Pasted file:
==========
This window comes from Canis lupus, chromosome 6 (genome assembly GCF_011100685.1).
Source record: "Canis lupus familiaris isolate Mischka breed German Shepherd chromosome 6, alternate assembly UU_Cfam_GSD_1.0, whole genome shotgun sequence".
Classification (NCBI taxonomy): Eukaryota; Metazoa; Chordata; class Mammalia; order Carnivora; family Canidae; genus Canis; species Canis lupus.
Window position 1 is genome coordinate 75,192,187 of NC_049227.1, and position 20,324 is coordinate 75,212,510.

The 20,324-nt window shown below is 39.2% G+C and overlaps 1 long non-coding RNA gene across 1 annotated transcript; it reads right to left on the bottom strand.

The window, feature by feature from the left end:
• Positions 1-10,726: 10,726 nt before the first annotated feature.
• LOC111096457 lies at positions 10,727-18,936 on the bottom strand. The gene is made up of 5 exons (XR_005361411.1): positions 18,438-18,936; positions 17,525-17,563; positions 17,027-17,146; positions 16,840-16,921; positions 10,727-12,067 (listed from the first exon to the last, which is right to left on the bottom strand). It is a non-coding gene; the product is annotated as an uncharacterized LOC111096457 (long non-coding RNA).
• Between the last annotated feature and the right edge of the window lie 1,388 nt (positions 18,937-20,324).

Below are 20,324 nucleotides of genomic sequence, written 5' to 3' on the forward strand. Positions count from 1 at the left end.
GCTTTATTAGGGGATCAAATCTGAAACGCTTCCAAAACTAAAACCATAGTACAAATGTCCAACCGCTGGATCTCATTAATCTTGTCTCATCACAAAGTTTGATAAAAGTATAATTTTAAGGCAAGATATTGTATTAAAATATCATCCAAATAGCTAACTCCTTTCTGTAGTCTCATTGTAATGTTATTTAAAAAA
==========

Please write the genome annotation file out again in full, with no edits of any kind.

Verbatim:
This window comes from Canis lupus, chromosome 6 (genome assembly GCF_011100685.1).
Source record: "Canis lupus familiaris isolate Mischka breed German Shepherd chromosome 6, alternate assembly UU_Cfam_GSD_1.0, whole genome shotgun sequence".
Classification (NCBI taxonomy): Eukaryota; Metazoa; Chordata; class Mammalia; order Carnivora; family Canidae; genus Canis; species Canis lupus.
Window position 1 is genome coordinate 75,192,187 of NC_049227.1, and position 20,324 is coordinate 75,212,510.

The 20,324-nt window shown below is 39.2% G+C and overlaps 1 long non-coding RNA gene across 1 annotated transcript; it reads right to left on the bottom strand.

The window, feature by feature from the left end:
• Positions 1-10,726: 10,726 nt before the first annotated feature.
• LOC111096457 lies at positions 10,727-18,936 on the bottom strand. The gene is made up of 5 exons (XR_005361411.1): positions 18,438-18,936; positions 17,525-17,563; positions 17,027-17,146; positions 16,840-16,921; positions 10,727-12,067 (listed from the first exon to the last, which is right to left on the bottom strand). It is a non-coding gene; the product is annotated as an uncharacterized LOC111096457 (long non-coding RNA).
• Between the last annotated feature and the right edge of the window lie 1,388 nt (positions 18,937-20,324).

Below are 20,324 nucleotides of genomic sequence, written 5' to 3' on the forward strand. Positions count from 1 at the left end.
GCTTTATTAGGGGATCAAATCTGAAACGCTTCCAAAACTAAAACCATAGTACAAATGTCCAACCGCTGGATCTCATTAATCTTGTCTCATCACAAAGTTTGATAAAAGTATAATTTTAAGGCAAGATATTGTATTAAAATATCATCCAAATAGCTAACTCCTTTCTGTAGTCTCATTGTAATGTTATTTAAAAAA